The current situation has very little in common with those years. The savage offensive against the economic and trade union rights of the working class, the dismantling of the welfare state, the infamous cuts to education and the public health care system, the lack of opportunities for young people, except for forced economic exile, have created an explosive scenario.
From this drastic change in the objective situation following the great recession of 2008, a social revolt unprecedented since the seventies has emerged:- general strikes, mass movements such as the Green and White Tide, the Marches for Dignity, Gamonal (a famous victorious struggle in the city of Burgos against criminal speculation), the great student strikes, the mass mobilisations for self-determination and a republic in Catalonia, and including the remarkable Women’s Day general strike of 8 March 2018 and the large-scale demonstrations by pensioners.
The escalation of the class struggle and the shift to the left of broad sectors of workers, youth and the impoverished middle class, is what explains a number of important developments – the emergence of Podemos, the election on December 20, 2015 not leading to the formation of a government and having to be repeated on June 26, 2016, or, in order for Rajoy to be sworn in as president, the Spanish bourgeois carrying out a coup within the PSOE to oust Pedro Sánchez.
The most ironic thing is that this far-reaching movement – in which the socialist barons, Felipe Gonzalez and the entire PRISA media squad were involved – failed. Pedro Sanchez was returned as PSOE general secretary, winning against all the odds over Susana Diaz, thanks to the mobilisation of the party’s members.
Defeat the right in the ballot boxes and in the streets! For a fighting left!
Now the situation has taken a new turn. Pedro Sánchez does not have the bad image that Felipe González has among the masses, nor does he appear as a leader integrated with the most established part of the oligarchy. The attacks he has received in recent weeks from the right wing – who have accused him of being a traitor to the homeland and have branded him as the head of a present-day Popular Front (for his pacts with Podemos) – have given him more credibility among sectors of the working class than he deserves. Something similar is happening with his position on Catalonia. Although he has supported the application of article 155 of the Spanish Constitution (which allows the central government to suspend the autonomy of Catalonia) , which firmly denies the right to self-determination and defended the infamous action of the public prosecutor’s office against the imprisoned pro-independence leaders on trial, the right have considered him the main promoter of “separatism”. Are there not similarities between the political hysteria and the behaviour of the reactionary forces in 2019, with their behaviour in the 1930s?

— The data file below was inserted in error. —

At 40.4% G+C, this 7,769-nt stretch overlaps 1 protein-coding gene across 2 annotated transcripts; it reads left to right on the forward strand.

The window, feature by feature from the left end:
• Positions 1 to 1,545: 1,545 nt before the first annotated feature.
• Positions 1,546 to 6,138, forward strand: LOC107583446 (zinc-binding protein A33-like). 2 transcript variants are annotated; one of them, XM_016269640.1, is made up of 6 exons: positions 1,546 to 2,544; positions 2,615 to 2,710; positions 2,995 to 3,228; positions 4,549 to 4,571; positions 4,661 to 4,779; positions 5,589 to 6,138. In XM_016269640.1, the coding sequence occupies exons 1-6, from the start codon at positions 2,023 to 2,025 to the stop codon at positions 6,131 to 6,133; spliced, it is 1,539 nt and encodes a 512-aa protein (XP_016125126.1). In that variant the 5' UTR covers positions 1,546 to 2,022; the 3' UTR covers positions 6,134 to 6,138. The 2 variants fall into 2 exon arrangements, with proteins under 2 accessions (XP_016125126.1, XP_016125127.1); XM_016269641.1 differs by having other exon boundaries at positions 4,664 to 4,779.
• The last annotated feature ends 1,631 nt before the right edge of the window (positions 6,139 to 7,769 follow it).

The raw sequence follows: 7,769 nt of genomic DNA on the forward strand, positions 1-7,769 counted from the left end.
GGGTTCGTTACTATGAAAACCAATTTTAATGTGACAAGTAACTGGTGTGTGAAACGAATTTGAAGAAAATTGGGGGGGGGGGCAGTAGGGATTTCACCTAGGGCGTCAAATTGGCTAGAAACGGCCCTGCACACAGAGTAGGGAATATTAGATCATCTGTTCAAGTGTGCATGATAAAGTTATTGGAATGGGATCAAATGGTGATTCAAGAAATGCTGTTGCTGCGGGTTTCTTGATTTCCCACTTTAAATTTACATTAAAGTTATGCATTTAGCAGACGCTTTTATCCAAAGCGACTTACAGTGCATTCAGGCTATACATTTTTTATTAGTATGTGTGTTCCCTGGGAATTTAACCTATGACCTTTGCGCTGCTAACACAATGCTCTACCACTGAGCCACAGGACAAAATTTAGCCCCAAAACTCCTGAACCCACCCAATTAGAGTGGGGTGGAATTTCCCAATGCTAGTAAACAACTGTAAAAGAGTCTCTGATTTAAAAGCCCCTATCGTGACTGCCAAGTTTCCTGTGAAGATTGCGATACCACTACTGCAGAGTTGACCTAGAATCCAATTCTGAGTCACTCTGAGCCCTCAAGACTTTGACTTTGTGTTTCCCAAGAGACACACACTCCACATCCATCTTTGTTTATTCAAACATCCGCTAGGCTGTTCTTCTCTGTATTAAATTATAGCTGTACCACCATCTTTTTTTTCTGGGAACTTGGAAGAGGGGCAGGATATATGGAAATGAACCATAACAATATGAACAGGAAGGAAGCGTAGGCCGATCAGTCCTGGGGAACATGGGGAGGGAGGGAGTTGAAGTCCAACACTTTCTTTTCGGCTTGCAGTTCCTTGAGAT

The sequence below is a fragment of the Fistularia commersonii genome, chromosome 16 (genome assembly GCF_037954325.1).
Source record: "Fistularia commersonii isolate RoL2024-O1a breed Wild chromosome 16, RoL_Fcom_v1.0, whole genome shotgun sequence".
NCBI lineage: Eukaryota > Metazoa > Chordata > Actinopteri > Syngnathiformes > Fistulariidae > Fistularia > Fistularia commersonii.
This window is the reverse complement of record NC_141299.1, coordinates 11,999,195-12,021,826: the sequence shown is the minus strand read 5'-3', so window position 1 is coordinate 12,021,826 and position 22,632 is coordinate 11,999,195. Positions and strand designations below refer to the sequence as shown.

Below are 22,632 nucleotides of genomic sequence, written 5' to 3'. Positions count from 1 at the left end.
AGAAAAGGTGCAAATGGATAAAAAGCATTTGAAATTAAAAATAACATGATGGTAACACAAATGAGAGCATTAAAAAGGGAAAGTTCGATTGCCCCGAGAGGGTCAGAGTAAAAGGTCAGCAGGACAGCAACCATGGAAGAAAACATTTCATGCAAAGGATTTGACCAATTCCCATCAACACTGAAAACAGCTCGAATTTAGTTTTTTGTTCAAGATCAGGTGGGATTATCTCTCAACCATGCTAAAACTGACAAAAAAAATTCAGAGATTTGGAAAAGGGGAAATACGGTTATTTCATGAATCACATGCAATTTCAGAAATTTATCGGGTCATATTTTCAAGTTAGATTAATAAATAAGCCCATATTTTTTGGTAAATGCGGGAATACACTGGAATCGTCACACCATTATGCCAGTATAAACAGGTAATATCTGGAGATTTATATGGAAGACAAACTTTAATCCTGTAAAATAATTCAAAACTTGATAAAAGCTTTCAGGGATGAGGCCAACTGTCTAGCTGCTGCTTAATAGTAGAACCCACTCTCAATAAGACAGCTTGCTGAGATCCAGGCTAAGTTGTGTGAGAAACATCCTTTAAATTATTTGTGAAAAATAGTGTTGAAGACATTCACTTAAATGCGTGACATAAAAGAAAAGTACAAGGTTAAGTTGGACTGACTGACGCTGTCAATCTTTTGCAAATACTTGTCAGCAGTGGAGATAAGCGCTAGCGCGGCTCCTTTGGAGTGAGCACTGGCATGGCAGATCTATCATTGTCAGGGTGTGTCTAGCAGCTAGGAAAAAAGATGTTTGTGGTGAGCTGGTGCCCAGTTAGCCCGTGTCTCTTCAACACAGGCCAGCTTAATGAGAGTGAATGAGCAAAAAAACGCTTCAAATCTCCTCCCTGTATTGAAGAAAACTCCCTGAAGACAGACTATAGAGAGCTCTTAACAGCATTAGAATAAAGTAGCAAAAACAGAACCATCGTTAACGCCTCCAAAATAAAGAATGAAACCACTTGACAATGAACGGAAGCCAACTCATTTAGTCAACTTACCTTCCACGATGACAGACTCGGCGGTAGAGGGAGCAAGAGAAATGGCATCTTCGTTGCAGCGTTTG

The snap election in April will mean a new escalation in political polarisation. The dilemma presented is evident: either a government of the reactionary bloc of PP, CS and Vox or a possible coalition between PSOE and Podemos with the parliamentary support of Catalan and Basque nationalism. In these circumstances it would be foolhardy to make a definitive prediction of what may come out of April 28.
PSOE has contributed decisively to the demobilisation of the electoral base of the left, with its policy of continuing with cuts and austerity, with its unfulfilled promises and with its acceptance of the logic of capitalism; but also the leaders of Podemos, with their desire to get into government at any cost, abandoning challenging the system and social mobilisation, mimicking the programme and the parliamentary forms of social democracy. But the events in Andalusia and the rise of Vox have had a tremendous impact on the consciousness of millions of workers and young people throughout the State. Following a sure class instinct, right now in the bosom of working families there is a very concrete discussion going on: ‘Can we allow the right to rise and triumph?’.
The answer to this question will be based on the electoral campaign, in a very volatile and changing environment. The failure of the “patriotic Spanish” mobilisation in Madrid on February 10, in which PP, CS and Vox were unable to mobilise their social base in the streets; the great demonstration in favour of the right to self-determination on Saturday, February 16 in Barcelona, with more than half a million participants, which explains the enormous social pressure towards the PDeCAT and ERC leaders and their vote against the budgets; the enormous demonstrations in favour of public health in Galicia and Teruel; the multitudinous demonstrations of pensioners in all the regions, the great taxi strike in Madrid, or what will be a new historic strike day on March 8, which will fill the streets with millions of women and young people from the working class, along with their colleagues – male workers – , will show that the right can be defeated.
On the part of Izquierda Revolucionaria (Revolutionary Left) we will contribute with all our might to this defeat. But we will not do it to hand a blank cheque to Pedro Sánchez or the PSOE, but to underline the idea that voting is not enough. We must defeat the right in the ballot boxes, yes, but to defeat the policies of the right and force the parliamentary left to implement a policy which serves the interests of workers and the oppressed, we need to continue the massive mobilisation in the streets, and build a combative left, with strong roots in the workers’ movement and in the trade unions, among youth and students and in social movements, putting forward a programme of breaking with capitalism, for the right of self-determination and a socialist republic.
There is no time to lose!
To defeat the right in the ballot boxes and in the streets join Izquierda Revolucionaria!